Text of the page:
Can you give some example of an irrational number that can be proved to be irrational with this theorem?

Theorem. Given $a\in \mathbb{R}$, if there exists a sequence of integers $u_n,v_n \rightarrow \infty$ such that:

  • $a$ is not equal to any $u_n/v_n$.
  • The quotien sequences aproximates $a$ in this sense: $$\lim_{n\rightarrow \infty}v_na-u_n=0 $$

then the number $a$ is irrational.

The proof is in:

  • see Belgi's answer in that link. It can be very useful – Chinnapparaj R Oct 7 at 14:45
  • 1
    Think of a number between 0 and 1 whose decimal expansion only has 0s and 1s, with the distance between consecutive 1s growing very very fast. – Andrés E. Caicedo Oct 7 at 14:59
  • There is no proof of that theorem at the link. There are counter examples by Darth Geek and Belgi. – Steve B Oct 7 at 15:39
  • @SteveB: yes there is it: "the proof is very simple: if $a=p/q$ and $a\neq u_n/v_n$ then $v_na-u_n$ is a non-zero rational with denominator at most $q$. Therefore it is at least $1/q$ in absolute value, and can't go to 0" – Wilem2 Oct 7 at 15:43
  • Related questions:… – Wilem2 Oct 7 at 15:45
up vote 2 down vote accepted

First, there are some nice examples like $$ e=\sum_{n\ge0}\frac1{n!} $$ or Liouville-like numbers, mentioned in the answers by Wilem2, that can be easily proved to be irrational using the theorem, but for which typically there are simpler irrationality proofs: For $e$, we quickly get that $$0<n!\bigl(e-\sum_{k\le n}\frac1{k!}\bigr)<1$$ for all large enough $n$, so $e$ cannot be rational, because otherwise for $n$ large enough the number in between 0 and 1 would be an integer. For Liouville-like numbers, the many 0s in between consecutive 1s readily imply the number does not have a periodic decimal expansion, so it should be irrational.

Now, one can prove that given any irrational $r\in\mathbb R$ there is a sequence as in the theorem converging to $r$. This is not quite obvious. Instead, I'll refer you to the theory of continued fractions. The two points to make are that if $|r-p/q|<1/q^2$ then $|qr-p|<1/q$ (so, if $q\to\infty$, then $|qr-p|\to0$) and that for any two consecutive convergents to $r$, in fact one satisfies $0<r-p/q<1/q^2$. The convergents to $r$ are the rational numbers that are obtained by iterating the following recursive procedure:

Start with $r$ irrational, let $r_0=\lfloor r\rfloor$. Note that $0<r-r_0<1$, so it is $1/x$ for some $x>1$, and we can repeat the same procedure with $x$ instead of $r$ and to obtain $r_1\in\mathbb N$ and $y>1$ such that $x=r_1+1/y$. For instance, if $r=\sqrt2$, you get $r=1+(\sqrt2-1)=1+\frac1x$, where $x=\frac1{\sqrt2-1}=\sqrt2+1=2+\frac1x$, so $$ \sqrt2=1+\frac1{2+\frac1{2+\frac1\ddots}}, $$ and the convergents to $\sqrt2$ are the rationals that appear along the way, by stopping the procedure after finitely many times, that is, the sequence $$ 1, 1+\frac12=\frac32,1+\frac1{2+\frac12}=\frac75,1+\frac1{2+\frac1{2+\frac12}}=\frac{17}{12},\dots$$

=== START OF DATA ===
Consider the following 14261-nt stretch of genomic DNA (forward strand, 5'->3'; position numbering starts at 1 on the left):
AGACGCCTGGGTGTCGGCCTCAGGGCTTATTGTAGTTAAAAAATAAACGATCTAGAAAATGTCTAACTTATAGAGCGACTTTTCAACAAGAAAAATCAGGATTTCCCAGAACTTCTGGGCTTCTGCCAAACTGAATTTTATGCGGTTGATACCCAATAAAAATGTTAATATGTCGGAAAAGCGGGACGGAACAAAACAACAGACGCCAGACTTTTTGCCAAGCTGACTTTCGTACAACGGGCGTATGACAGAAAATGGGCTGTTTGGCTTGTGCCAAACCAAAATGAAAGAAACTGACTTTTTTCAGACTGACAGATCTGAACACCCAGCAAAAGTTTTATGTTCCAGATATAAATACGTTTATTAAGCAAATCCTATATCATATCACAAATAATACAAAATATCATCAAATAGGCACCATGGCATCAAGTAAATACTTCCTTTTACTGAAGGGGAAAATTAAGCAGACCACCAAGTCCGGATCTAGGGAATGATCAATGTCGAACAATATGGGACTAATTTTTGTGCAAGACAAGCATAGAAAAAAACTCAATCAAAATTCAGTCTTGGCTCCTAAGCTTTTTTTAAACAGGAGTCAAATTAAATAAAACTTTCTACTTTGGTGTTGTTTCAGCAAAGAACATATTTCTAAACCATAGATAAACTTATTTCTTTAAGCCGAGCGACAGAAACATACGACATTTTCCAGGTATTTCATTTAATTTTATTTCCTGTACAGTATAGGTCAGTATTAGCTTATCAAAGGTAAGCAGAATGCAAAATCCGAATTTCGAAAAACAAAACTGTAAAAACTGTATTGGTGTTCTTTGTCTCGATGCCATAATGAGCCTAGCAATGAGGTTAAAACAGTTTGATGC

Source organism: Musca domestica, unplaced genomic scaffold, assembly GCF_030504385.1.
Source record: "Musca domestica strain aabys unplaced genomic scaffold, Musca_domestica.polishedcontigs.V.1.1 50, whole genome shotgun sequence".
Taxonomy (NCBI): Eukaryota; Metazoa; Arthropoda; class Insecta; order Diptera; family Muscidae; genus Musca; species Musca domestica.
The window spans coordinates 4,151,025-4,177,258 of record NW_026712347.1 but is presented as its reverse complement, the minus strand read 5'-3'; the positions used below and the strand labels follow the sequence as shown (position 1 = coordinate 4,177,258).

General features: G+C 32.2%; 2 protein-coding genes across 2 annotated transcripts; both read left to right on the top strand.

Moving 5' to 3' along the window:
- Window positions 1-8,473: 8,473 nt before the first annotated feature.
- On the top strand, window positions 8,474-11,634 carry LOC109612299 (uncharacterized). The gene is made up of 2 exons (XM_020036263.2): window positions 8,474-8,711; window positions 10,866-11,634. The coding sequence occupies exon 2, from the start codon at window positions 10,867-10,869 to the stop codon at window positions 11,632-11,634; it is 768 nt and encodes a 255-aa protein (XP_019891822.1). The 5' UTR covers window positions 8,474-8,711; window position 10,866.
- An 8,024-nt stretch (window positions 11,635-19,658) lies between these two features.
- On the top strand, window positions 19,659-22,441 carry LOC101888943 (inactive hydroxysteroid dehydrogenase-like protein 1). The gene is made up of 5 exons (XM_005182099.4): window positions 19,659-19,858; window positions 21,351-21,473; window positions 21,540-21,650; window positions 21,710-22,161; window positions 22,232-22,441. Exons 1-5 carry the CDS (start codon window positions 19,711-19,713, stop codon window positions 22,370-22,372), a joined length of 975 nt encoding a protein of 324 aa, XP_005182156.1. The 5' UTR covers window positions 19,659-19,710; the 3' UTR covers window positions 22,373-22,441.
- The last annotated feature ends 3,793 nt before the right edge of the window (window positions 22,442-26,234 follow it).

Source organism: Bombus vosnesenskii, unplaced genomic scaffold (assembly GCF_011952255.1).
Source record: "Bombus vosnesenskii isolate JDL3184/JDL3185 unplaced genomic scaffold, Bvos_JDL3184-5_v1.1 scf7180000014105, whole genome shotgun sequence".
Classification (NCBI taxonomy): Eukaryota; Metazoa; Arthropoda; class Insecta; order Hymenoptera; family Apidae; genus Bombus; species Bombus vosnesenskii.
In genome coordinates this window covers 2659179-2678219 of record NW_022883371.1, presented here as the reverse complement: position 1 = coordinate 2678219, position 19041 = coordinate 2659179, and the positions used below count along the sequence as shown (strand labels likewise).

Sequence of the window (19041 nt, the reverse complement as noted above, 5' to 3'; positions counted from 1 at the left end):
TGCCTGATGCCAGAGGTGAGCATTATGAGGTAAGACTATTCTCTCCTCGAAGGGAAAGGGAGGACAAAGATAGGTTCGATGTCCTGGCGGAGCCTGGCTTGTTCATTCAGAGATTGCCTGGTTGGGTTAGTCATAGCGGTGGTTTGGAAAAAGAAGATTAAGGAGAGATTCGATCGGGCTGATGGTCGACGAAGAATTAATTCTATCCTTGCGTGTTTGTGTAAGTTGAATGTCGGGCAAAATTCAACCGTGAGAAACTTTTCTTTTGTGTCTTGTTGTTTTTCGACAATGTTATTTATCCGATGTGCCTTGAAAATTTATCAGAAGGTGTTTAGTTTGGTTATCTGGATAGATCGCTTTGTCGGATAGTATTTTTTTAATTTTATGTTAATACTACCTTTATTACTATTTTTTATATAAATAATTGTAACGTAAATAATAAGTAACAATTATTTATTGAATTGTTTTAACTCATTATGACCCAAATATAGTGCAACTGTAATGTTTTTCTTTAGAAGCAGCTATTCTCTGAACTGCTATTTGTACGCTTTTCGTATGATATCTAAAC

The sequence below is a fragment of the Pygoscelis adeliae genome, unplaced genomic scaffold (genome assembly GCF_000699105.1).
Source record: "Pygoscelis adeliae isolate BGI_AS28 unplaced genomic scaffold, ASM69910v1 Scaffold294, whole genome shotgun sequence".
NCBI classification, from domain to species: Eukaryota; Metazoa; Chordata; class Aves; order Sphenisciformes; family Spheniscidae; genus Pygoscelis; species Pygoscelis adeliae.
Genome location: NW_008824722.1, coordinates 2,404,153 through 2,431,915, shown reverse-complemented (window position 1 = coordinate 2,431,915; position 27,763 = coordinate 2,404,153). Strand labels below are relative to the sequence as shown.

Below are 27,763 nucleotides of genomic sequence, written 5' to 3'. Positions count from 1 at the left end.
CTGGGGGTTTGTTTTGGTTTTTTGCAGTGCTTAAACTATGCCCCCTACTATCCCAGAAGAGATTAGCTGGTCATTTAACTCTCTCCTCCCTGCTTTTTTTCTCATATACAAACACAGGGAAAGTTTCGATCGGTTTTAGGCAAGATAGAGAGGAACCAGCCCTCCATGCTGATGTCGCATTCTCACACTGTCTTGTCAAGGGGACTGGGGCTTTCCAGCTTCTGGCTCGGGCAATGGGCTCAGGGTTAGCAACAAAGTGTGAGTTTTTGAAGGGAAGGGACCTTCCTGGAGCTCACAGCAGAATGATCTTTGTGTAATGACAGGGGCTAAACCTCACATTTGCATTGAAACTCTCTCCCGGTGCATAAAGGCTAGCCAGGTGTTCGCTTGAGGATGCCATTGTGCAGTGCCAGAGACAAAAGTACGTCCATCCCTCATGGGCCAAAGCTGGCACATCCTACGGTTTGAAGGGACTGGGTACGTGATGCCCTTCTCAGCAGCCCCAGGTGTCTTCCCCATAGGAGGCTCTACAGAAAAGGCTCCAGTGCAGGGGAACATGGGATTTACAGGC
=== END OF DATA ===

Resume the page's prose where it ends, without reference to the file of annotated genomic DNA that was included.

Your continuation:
In general, if $p_0/q_0,p_1/q_1,\dots$ are the convergents to $r$, we have that $(p_n,q_n)=1$ for all $n$ and $$ p_0/q_0<p_2/q_2<\dots<r<\dots<p_3/q_3<p_1/q_1, $$ so $p_0/q_0,p_2/q_2,\dots$ provides a sequence as desired (one can easily check just from the inequalities that $q_n\to\infty$).

That said, it is perhaps a bit unsatisfactory to use continued fractions to illustrate the theorem, because of course if $r$ has an infinite sequence of convergents, then it is irrational (by the Euclidean algorithm!), so we already know $r$ is irrational before we even exhibit the relevant sequence. That said, in certain cases, there are nice recursive relations that allow us to find $p_{n+2},q_{n+2}$ in terms of $p_n,p_{n+1},q_n,q_{n+1}$, so we can easily exhibit sequences as in the theorem, thus witnessing the irrationality of many $r$. (Of course, for some $r$, there is no nice recursive way of obtaining such sequences unless we have access to $r$ to begin with.)